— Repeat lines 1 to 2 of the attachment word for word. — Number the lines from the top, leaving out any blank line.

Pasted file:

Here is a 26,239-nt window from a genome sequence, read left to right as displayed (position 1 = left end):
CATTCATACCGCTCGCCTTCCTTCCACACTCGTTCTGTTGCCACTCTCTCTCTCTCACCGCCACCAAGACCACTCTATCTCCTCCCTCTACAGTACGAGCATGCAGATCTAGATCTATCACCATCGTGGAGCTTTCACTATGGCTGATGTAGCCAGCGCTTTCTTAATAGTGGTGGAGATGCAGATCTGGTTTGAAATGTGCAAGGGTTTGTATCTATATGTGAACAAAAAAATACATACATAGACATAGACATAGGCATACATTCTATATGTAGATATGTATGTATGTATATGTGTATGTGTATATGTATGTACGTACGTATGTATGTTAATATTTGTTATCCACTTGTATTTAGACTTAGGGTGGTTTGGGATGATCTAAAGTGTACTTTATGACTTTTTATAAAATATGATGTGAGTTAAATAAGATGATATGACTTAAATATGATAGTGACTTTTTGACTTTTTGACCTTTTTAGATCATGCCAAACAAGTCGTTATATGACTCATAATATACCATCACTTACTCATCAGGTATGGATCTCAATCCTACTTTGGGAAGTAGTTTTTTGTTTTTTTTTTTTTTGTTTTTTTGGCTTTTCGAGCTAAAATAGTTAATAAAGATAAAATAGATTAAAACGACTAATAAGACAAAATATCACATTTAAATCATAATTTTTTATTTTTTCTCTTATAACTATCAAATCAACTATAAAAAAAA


Here is a 26,239-nt window from a genome sequence, read left to right as displayed (position 1 = left end):
CATTCATACCGCTCGCCTTCCTTCCACACTCGTTCTGTTGCCACTCTCTCTCTCTCACCGCCACCAAGACCACTCTATCTCCTCCCTCTACAGTACGAGCATGCAGATCTAGATCTATCACCATCGTGGAGCTTTCACTATGGCTGATGTAGCCAGCGCTTTCTTAATAGTGGTGGAGATGCAGATCTGGTTTGAAATGTGCAAGGGTTTGTATCTATATGTGAACAAAAAAATACATACATAGACATAGACATAGGCATACATTCTATATGTAGATATGTATGTATGTATATGTGTATGTGTATATGTATGTACGTACGTATGTATGTTAATATTTGTTATCCACTTGTATTTAGACTTAGGGTGGTTTGGGATGATCTAAAGTGTACTTTATGACTTTTTATAAAATATGATGTGAGTTAAATAAGATGATATGACTTAAATATGATAGTGACTTTTTGACTTTTTGACCTTTTTAGATCATGCCAAACAAGTCGTTATATGACTCATAATATACCATCACTTACTCATCAGGTATGGATCTCAATCCTACTTTGGGAAGTAGTTTTTTGTTTTTTTTTTTTTTGTTTTTTTGGCTTTTCGAGCTAAAATAGTTAATAAAGATAAAATAGATTAAAACGACTAATAAGACAAAATATCACATTTAAATCATAATTTTTTATTTTTTCTCTTATAACTATCAAATCAACTATAAAAAAAA